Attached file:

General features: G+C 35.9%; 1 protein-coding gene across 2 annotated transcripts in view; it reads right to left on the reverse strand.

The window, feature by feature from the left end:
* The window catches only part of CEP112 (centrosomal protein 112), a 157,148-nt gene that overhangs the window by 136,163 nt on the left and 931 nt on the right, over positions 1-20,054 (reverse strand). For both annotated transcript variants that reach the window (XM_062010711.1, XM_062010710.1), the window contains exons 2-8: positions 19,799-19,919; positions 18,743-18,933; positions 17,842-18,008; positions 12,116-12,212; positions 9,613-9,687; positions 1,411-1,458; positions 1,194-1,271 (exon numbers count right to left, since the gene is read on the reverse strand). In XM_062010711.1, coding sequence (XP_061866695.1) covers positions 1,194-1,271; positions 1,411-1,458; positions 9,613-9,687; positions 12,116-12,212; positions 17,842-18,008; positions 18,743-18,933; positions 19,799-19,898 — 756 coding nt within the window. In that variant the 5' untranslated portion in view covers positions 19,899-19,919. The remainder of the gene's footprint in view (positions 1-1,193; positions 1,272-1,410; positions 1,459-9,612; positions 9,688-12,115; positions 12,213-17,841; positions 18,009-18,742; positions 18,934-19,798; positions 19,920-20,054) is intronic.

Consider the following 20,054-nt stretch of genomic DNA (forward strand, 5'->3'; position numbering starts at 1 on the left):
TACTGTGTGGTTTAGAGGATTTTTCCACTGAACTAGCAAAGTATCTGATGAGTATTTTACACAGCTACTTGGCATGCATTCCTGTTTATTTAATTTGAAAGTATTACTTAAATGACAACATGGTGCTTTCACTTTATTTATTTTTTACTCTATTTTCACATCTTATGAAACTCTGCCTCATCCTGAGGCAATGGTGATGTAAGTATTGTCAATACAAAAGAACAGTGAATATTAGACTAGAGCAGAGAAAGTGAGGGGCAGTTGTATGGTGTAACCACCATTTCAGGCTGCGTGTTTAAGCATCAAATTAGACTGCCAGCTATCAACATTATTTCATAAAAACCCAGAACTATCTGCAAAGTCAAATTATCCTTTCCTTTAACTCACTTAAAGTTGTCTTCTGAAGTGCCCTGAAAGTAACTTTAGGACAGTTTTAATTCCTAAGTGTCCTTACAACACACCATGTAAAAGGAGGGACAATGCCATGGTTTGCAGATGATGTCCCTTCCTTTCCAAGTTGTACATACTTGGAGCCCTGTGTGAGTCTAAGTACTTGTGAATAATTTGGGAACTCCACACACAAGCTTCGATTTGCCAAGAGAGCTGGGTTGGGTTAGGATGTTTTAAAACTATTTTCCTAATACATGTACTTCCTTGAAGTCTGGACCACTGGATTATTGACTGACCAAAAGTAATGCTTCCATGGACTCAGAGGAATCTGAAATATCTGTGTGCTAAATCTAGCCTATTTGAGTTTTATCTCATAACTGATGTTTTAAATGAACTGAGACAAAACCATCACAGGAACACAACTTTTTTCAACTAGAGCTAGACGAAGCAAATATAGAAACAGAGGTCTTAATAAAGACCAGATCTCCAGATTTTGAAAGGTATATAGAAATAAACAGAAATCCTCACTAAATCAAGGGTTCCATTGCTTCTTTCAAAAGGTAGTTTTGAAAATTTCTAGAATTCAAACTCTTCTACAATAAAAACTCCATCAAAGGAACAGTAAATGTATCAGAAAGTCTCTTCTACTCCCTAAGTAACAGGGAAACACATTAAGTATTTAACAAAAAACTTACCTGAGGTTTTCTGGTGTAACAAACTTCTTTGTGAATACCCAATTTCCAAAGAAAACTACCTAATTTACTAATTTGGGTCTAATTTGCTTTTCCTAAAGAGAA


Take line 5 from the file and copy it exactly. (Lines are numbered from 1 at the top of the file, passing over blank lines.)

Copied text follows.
TACTGTGTGGTTTAGAGGATTTTTCCACTGAACTAGCAAAGTATCTGATGAGTATTTTACACAGCTACTTGGCATGCATTCCTGTTTATTTAATTTGAAAGTATTACTTAAATGACAACATGGTGCTTTCACTTTATTTATTTTTTACTCTATTTTCACATCTTATGAAACTCTGCCTCATCCTGAGGCAATGGTGATGTAAGTATTGTCAATACAAAAGAACAGTGAATATTAGACTAGAGCAGAGAAAGTGAGGGGCAGTTGTATGGTGTAACCACCATTTCAGGCTGCGTGTTTAAGCATCAAATTAGACTGCCAGCTATCAACATTATTTCATAAAAACCCAGAACTATCTGCAAAGTCAAATTATCCTTTCCTTTAACTCACTTAAAGTTGTCTTCTGAAGTGCCCTGAAAGTAACTTTAGGACAGTTTTAATTCCTAAGTGTCCTTACAACACACCATGTAAAAGGAGGGACAATGCCATGGTTTGCAGATGATGTCCCTTCCTTTCCAAGTTGTACATACTTGGAGCCCTGTGTGAGTCTAAGTACTTGTGAATAATTTGGGAACTCCACACACAAGCTTCGATTTGCCAAGAGAGCTGGGTTGGGTTAGGATGTTTTAAAACTATTTTCCTAATACATGTACTTCCTTGAAGTCTGGACCACTGGATTATTGACTGACCAAAAGTAATGCTTCCATGGACTCAGAGGAATCTGAAATATCTGTGTGCTAAATCTAGCCTATTTGAGTTTTATCTCATAACTGATGTTTTAAATGAACTGAGACAAAACCATCACAGGAACACAACTTTTTTCAACTAGAGCTAGACGAAGCAAATATAGAAACAGAGGTCTTAATAAAGACCAGATCTCCAGATTTTGAAAGGTATATAGAAATAAACAGAAATCCTCACTAAATCAAGGGTTCCATTGCTTCTTTCAAAAGGTAGTTTTGAAAATTTCTAGAATTCAAACTCTTCTACAATAAAAACTCCATCAAAGGAACAGTAAATGTATCAGAAAGTCTCTTCTACTCCCTAAGTAACAGGGAAACACATTAAGTATTTAACAAAAAACTTACCTGAGGTTTTCTGGTGTAACAAACTTCTTTGTGAATACCCAATTTCCAAAGAAAACTACCTAATTTACTAATTTGGGTCTAATTTGCTTTTCCTAAAGAGAA